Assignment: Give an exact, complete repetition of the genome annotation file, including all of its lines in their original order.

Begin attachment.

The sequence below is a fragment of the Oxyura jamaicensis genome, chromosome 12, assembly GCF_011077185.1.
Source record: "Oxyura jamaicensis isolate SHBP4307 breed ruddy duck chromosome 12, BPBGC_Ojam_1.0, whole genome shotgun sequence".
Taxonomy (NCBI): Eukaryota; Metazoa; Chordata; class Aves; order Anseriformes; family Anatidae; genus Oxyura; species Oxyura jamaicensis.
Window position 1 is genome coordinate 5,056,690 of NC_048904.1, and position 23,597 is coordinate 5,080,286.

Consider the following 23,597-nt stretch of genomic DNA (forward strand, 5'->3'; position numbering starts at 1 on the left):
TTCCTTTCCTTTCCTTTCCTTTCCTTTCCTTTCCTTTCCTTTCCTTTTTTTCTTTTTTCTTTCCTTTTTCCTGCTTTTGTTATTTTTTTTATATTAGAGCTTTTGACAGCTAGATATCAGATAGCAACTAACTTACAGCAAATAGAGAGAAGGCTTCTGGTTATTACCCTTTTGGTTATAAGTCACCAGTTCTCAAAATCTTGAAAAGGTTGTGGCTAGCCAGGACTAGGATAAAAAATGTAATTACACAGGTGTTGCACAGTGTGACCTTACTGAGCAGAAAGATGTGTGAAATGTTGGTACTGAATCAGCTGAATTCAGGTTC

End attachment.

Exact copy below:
The sequence below is a fragment of the Oxyura jamaicensis genome, chromosome 12, assembly GCF_011077185.1.
Source record: "Oxyura jamaicensis isolate SHBP4307 breed ruddy duck chromosome 12, BPBGC_Ojam_1.0, whole genome shotgun sequence".
Taxonomy (NCBI): Eukaryota; Metazoa; Chordata; class Aves; order Anseriformes; family Anatidae; genus Oxyura; species Oxyura jamaicensis.
Window position 1 is genome coordinate 5,056,690 of NC_048904.1, and position 23,597 is coordinate 5,080,286.

Consider the following 23,597-nt stretch of genomic DNA (forward strand, 5'->3'; position numbering starts at 1 on the left):
TTCCTTTCCTTTCCTTTCCTTTCCTTTCCTTTCCTTTCCTTTCCTTTTTTTCTTTTTTCTTTCCTTTTTCCTGCTTTTGTTATTTTTTTTATATTAGAGCTTTTGACAGCTAGATATCAGATAGCAACTAACTTACAGCAAATAGAGAGAAGGCTTCTGGTTATTACCCTTTTGGTTATAAGTCACCAGTTCTCAAAATCTTGAAAAGGTTGTGGCTAGCCAGGACTAGGATAAAAAATGTAATTACACAGGTGTTGCACAGTGTGACCTTACTGAGCAGAAAGATGTGTGAAATGTTGGTACTGAATCAGCTGAATTCAGGTTC